In the vain laughter of folly wisdom hears half its applause.


Only those who know the supremacy of the intellectual life can understand the grief of one who falls from that serene activity into the absorbing soul-wasting struggle with worldly annoyances.


Worldly faces never look so worldly as at a funeral. They have the same effect of grating incongruity as the sound of a coarse voice breaking the solemn silence of night.


The golden moments in the stream of life rush past us, and we see nothing but sand; the angels come to visit us, and we only know them when they are gone.

  • angels

The best augury of a man's success in his profession is that he thinks it the finest in the world.


In all private quarrels the duller nature is triumphant by reason of dullness.

  • fight

Of a truth, Knowledge is power, but it is a power reined by scruple, having a conscience of what must be and what may be; whereas Ignorance is a blind giant who, let him but wax unbound, would make it a sport to seize the pillars that hold up the long-wrought fabric of human good, and turn all the places of joy as dark as a buried Babylon.


Death is the king of this world: 'Tis his park where he breeds life to feed him. Cries of pain are music for his banquet.

  • banquet

I tell you there isn't a thing under the sun that needs to be done at all, but what a man can do better than a woman, unless it's bearing children, and they do that in a poor make-shift way; it had better ha been left to the men.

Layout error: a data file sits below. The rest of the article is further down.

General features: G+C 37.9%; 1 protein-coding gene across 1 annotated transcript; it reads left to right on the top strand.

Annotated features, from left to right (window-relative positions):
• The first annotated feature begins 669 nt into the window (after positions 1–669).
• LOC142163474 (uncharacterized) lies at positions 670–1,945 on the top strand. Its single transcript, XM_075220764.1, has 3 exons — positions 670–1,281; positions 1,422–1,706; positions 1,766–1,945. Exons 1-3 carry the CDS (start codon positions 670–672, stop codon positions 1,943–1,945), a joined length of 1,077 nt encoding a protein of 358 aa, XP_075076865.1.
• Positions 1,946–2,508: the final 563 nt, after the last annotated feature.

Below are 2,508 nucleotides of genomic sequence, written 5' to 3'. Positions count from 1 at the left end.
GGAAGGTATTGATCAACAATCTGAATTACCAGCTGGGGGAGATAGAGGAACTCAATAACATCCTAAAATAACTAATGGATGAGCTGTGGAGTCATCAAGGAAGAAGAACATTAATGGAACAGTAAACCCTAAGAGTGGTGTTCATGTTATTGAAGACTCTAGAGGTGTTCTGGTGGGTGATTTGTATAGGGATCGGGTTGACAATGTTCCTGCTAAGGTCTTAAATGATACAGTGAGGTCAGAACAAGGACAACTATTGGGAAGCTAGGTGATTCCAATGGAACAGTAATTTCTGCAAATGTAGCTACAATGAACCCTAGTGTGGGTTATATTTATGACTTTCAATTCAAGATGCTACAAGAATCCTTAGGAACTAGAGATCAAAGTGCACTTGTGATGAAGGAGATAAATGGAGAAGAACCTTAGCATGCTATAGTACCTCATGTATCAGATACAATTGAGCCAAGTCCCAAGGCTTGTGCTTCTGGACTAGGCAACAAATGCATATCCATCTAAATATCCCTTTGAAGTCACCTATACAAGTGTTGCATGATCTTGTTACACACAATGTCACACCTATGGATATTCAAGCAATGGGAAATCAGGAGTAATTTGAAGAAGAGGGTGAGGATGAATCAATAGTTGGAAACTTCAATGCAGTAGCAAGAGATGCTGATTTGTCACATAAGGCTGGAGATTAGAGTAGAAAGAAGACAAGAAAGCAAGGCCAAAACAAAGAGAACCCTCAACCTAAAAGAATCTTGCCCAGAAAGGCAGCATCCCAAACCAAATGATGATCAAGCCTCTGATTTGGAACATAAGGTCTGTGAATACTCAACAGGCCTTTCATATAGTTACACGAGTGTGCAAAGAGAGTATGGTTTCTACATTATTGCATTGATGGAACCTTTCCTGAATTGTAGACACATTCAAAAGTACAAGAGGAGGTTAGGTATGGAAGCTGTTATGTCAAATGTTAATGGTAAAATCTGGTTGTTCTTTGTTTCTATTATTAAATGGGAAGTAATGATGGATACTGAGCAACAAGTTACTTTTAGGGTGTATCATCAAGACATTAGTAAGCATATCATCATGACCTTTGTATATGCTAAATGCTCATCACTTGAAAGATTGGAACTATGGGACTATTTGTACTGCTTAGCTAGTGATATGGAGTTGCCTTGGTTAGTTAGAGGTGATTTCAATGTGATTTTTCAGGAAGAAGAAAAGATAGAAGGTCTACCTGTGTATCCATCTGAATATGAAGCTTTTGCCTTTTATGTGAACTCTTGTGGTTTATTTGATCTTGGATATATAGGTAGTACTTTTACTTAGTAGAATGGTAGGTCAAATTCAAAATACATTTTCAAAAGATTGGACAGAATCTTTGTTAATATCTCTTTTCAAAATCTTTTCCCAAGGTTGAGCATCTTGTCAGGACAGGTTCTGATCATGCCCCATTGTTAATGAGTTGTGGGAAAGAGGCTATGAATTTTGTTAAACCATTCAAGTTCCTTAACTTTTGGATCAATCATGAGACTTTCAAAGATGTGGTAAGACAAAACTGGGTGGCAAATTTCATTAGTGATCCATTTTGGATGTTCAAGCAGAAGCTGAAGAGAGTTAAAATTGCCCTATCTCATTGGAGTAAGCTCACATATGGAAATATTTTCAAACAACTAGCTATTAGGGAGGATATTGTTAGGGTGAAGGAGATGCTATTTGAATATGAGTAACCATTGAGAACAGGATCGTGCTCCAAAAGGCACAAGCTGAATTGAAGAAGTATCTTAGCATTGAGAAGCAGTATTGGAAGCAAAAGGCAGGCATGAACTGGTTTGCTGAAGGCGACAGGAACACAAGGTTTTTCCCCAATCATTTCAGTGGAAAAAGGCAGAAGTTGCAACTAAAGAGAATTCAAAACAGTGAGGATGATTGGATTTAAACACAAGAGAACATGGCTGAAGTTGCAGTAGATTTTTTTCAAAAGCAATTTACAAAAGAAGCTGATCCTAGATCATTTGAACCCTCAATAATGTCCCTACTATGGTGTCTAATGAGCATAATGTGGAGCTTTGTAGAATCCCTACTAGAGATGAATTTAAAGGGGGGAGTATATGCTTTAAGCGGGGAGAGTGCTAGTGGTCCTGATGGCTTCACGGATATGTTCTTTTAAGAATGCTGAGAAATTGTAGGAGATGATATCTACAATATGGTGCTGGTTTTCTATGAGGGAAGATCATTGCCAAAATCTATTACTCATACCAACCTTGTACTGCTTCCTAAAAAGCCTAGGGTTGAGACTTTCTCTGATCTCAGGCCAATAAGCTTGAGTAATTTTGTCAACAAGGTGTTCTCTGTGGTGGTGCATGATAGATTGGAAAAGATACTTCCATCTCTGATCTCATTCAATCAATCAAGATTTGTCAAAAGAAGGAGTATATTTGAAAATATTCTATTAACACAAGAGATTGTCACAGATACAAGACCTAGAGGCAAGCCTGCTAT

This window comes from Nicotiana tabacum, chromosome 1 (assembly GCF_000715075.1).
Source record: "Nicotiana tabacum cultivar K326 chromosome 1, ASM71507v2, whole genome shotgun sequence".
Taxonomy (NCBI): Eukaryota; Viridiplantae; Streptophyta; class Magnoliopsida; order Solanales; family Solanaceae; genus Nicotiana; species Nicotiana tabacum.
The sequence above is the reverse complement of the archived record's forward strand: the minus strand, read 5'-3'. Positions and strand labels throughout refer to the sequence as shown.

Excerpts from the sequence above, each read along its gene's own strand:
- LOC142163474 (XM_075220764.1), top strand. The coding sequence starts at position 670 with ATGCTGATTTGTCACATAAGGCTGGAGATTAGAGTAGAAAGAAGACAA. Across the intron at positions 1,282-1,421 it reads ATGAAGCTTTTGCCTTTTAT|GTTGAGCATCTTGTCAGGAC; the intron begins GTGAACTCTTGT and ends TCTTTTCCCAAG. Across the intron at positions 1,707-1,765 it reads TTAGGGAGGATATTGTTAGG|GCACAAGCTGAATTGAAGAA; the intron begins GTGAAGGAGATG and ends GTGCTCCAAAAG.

• men

What quarrel, what harshness, what unbelief in each other can subsist in the presence of a great calamity, when all the artificial vesture of our life is gone, and we are all one with each other in primitive mortal needs?


Few women, I fear, have had such reason as I have to think the long sad years of youth were worth living for the sake of middle age.


Might, could, would - they are contemptible auxiliaries.


There are many victories worse than a defeat.


Strange, that some of us, with quick alternate vision, see beyond our infatuations, and even while we rave on the heights, behold the wide plain where our persistent self pauses and awaits us.


An election is coming. Universal peace is declared, and the foxes have a sincere interest in prolonging the lives of the poultry.


Speech is often barren; but silence also does not necessarily brood over a full nest. Your still fowl, blinking at you without remark, may all the while be sitting on one addled egg...


It is easy to say how we love new friends, and what we think of them, but words can never trace out all the fibers that knit us to the old.

  • fibers

One way of getting an idea of our fellow-countrymen's miseries is to go and look at their pleasures.